Thursday, 8 December 2011

In Defence Of Short Stories #19: Victoria Griesdoorn

Hi all. The latest guest post in the Defence Of Short Stories series is from the fabulous Victoria Griesdoorn, who has not only written a great post on an equally great Neil Gaiman story, but also provided a link where you can hear it for free at the end (I told you she was fabulous). That's proper free, not in some horrible illegal way.

She describes herself thusly: a scientist by day, reluctant writer by night, Clarion Write-a-Thon 2011 survivor, slush reader for Dark Fiction Magazine, and founder and contributing co-editor of the of Altered States anthology series. Victoria has short fiction published in City of Hell Chronicles Vol.I and Cruentus Libri Press's upcoming 100 Horrors anthologies [Me too! - JE]. She's also writing her first novel; a tale of magical realism. Find her at VDGriesdoorn.com or on Twitter @VDGriesdoorn


Take it away Victoria...


Harlequin Valentine 


 My love for reading rekindled when I stepped into my local library, as a 15-year-old kid, and discovered the horror section. Soon I went from King's Misery and Koontz's The Bad Place and Intensity to my real love, the gothic novel. I read my first genre book for kids, Clive Barker's The Thief of Always when I was in my twenties. And then I discovered Neil Gaiman.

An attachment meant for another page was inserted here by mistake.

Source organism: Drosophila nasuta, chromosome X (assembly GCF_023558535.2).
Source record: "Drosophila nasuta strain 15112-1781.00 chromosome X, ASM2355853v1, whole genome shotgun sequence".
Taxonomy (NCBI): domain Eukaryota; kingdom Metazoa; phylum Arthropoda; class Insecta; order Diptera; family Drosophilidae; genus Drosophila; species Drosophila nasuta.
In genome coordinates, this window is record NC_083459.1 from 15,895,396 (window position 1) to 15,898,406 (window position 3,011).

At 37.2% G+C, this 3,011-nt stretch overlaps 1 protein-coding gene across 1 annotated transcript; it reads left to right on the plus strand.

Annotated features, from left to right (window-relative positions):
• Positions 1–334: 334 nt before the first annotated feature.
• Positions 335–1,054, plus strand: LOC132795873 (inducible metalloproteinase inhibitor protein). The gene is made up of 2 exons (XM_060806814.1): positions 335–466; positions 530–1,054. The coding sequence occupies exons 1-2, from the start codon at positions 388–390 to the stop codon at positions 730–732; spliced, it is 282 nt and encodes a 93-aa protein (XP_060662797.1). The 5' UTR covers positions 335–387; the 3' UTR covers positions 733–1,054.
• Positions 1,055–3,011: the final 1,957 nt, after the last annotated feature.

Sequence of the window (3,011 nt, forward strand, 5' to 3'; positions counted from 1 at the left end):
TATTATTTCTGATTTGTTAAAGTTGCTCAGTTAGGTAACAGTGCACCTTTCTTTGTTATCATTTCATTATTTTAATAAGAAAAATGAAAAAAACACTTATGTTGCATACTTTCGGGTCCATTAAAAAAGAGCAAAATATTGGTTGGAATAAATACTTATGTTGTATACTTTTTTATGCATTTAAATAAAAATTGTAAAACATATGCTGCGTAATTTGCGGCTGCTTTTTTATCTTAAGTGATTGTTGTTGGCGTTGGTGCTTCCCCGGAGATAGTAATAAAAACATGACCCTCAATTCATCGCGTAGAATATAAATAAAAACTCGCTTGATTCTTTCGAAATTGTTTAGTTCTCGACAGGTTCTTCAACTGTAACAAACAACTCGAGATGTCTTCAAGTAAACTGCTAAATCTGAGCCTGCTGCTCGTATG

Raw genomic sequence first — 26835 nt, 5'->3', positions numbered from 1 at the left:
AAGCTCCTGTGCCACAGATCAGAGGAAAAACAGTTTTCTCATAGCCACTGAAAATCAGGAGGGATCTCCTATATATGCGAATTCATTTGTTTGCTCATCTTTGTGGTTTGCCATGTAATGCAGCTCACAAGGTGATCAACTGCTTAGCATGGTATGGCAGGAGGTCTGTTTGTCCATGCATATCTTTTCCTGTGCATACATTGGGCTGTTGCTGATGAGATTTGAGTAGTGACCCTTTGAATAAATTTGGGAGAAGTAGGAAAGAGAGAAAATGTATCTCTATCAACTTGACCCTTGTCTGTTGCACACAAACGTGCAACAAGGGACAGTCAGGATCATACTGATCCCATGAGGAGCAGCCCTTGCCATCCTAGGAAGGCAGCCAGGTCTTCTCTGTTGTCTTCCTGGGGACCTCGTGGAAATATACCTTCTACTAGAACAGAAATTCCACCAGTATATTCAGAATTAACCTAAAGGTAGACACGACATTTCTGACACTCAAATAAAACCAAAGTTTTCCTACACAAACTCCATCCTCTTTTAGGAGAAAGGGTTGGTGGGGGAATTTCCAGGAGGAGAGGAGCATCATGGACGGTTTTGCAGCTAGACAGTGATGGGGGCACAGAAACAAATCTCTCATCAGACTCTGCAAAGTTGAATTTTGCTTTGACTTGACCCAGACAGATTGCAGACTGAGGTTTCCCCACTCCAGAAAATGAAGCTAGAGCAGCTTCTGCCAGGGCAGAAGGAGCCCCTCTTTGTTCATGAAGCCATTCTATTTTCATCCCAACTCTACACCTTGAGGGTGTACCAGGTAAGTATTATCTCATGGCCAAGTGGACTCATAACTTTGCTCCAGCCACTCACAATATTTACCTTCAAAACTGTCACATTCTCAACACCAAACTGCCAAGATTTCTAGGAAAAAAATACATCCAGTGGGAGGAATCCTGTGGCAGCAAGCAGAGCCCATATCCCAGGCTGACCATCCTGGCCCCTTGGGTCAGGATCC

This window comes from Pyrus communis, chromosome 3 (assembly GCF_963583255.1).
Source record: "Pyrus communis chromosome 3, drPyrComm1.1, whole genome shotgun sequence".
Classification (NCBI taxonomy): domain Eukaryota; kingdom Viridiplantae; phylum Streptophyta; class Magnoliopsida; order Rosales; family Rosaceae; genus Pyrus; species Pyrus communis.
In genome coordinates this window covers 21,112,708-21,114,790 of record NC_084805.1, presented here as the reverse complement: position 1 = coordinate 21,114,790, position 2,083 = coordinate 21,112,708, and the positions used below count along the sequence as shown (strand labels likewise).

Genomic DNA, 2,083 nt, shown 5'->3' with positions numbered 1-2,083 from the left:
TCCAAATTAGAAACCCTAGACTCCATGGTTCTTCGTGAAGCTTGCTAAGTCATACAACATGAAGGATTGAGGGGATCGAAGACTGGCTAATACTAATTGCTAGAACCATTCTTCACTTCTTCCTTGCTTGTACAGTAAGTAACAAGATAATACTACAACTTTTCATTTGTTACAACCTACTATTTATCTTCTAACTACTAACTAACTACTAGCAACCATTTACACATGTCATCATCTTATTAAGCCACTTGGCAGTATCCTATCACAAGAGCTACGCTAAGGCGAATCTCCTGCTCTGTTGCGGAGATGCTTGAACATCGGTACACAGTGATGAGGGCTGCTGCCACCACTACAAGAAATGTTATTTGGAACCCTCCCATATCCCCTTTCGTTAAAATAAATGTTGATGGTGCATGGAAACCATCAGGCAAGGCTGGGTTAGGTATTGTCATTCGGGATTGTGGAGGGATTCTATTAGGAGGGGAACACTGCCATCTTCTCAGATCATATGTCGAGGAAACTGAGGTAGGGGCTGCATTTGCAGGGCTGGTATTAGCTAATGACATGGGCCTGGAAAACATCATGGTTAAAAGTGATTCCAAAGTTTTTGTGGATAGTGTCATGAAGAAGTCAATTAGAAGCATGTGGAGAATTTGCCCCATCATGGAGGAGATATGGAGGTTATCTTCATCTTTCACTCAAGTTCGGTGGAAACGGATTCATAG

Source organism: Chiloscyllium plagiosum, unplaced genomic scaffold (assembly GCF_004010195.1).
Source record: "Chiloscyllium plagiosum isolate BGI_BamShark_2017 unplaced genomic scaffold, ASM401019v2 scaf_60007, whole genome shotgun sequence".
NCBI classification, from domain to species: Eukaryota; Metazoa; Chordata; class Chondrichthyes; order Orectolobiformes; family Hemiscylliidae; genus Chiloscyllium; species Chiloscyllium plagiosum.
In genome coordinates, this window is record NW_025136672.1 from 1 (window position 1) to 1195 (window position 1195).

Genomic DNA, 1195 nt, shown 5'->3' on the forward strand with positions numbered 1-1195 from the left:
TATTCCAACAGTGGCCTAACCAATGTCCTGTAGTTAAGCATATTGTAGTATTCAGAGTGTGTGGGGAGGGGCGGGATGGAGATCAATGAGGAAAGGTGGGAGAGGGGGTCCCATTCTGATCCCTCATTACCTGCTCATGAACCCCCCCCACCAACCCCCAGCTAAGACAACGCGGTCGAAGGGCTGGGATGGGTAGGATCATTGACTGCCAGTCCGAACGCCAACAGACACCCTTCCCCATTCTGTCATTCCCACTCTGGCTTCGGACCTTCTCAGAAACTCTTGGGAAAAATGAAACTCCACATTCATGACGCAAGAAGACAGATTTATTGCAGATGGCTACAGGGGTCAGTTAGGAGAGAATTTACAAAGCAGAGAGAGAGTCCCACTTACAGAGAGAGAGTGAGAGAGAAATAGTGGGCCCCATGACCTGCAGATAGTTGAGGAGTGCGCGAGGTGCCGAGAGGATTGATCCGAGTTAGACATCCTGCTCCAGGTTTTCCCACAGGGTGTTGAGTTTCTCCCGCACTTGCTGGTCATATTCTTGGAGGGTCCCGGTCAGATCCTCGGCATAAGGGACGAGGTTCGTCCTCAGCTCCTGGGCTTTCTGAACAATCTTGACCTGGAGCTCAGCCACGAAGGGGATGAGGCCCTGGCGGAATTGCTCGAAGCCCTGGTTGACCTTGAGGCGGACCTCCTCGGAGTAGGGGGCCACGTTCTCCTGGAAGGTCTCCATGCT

I fell in love with the short story when I ran out of Gaiman novels and read Fragile Things. It was 'Harlequin Valentine' that showed me that a story, no matter how short, can have a beginning, middle and end, and feel as epic as a novel. 


 It's the tale of a Commedia dell'arte harlequin who on Valentine's Day gives his heart (literally) to his love, his columbine. The woman in question, Missy, goes around town trying to solve the mystery of how the thing ended up on her door. I won't spoil it, but in the end Missy takes matters into her own hands and the trickster is tricked. 


 The story does this wonderful thing of meandering at a pace. It goes from encounter to encounter, from meeting to meeting, from character to character. All of them are people and they all have something to say. The story is whimsical, but dark. Raw and thoughtful. Funny and morbid at the same time. It is the essence of an epic compressed into 3,500 words. 


 Since reading that story, it has not left the back of my mind. I have written a few shorts myself and have been fortunate enough to see one published. When writing, I now think about 'Harlequin Valentine'. I ask myself how I keep characters alive, and prevent them from looking like cardboard cut-outs. How do I lead the reader down an unexpected path? How do I take a familiar concept and do something new with it? And how do I do that on a hair's breadth? 


 The short story, if done well, does all of this and more. 'Harlequin Valentine' certainly does. 


 If you want to check the story out, pick up a copy of Fragile Things, or look for the Harlequin Valentine graphic novel. There is also a reading by Neil Gaiman himself, available for free at Last.fm

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